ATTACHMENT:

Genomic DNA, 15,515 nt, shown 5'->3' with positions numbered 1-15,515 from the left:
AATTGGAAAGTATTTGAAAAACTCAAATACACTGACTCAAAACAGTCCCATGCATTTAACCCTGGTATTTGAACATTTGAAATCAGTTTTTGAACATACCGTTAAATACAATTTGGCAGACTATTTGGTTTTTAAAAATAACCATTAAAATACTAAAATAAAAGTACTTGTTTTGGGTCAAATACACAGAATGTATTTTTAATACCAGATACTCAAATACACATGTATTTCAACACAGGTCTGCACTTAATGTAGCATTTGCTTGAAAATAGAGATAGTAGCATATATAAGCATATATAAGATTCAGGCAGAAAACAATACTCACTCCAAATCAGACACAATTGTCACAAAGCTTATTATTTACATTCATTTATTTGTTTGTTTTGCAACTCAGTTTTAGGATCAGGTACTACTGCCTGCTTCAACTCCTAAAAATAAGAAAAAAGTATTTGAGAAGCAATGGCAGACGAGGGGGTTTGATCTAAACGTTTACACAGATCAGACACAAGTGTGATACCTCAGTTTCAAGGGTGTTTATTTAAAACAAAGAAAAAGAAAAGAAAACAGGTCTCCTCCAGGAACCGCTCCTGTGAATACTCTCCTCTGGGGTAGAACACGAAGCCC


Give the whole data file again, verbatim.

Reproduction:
Genomic DNA, 15,515 nt, shown 5'->3' with positions numbered 1-15,515 from the left:
AATTGGAAAGTATTTGAAAAACTCAAATACACTGACTCAAAACAGTCCCATGCATTTAACCCTGGTATTTGAACATTTGAAATCAGTTTTTGAACATACCGTTAAATACAATTTGGCAGACTATTTGGTTTTTAAAAATAACCATTAAAATACTAAAATAAAAGTACTTGTTTTGGGTCAAATACACAGAATGTATTTTTAATACCAGATACTCAAATACACATGTATTTCAACACAGGTCTGCACTTAATGTAGCATTTGCTTGAAAATAGAGATAGTAGCATATATAAGCATATATAAGATTCAGGCAGAAAACAATACTCACTCCAAATCAGACACAATTGTCACAAAGCTTATTATTTACATTCATTTATTTGTTTGTTTTGCAACTCAGTTTTAGGATCAGGTACTACTGCCTGCTTCAACTCCTAAAAATAAGAAAAAAGTATTTGAGAAGCAATGGCAGACGAGGGGGTTTGATCTAAACGTTTACACAGATCAGACACAAGTGTGATACCTCAGTTTCAAGGGTGTTTATTTAAAACAAAGAAAAAGAAAAGAAAACAGGTCTCCTCCAGGAACCGCTCCTGTGAATACTCTCCTCTGGGGTAGAACACGAAGCCC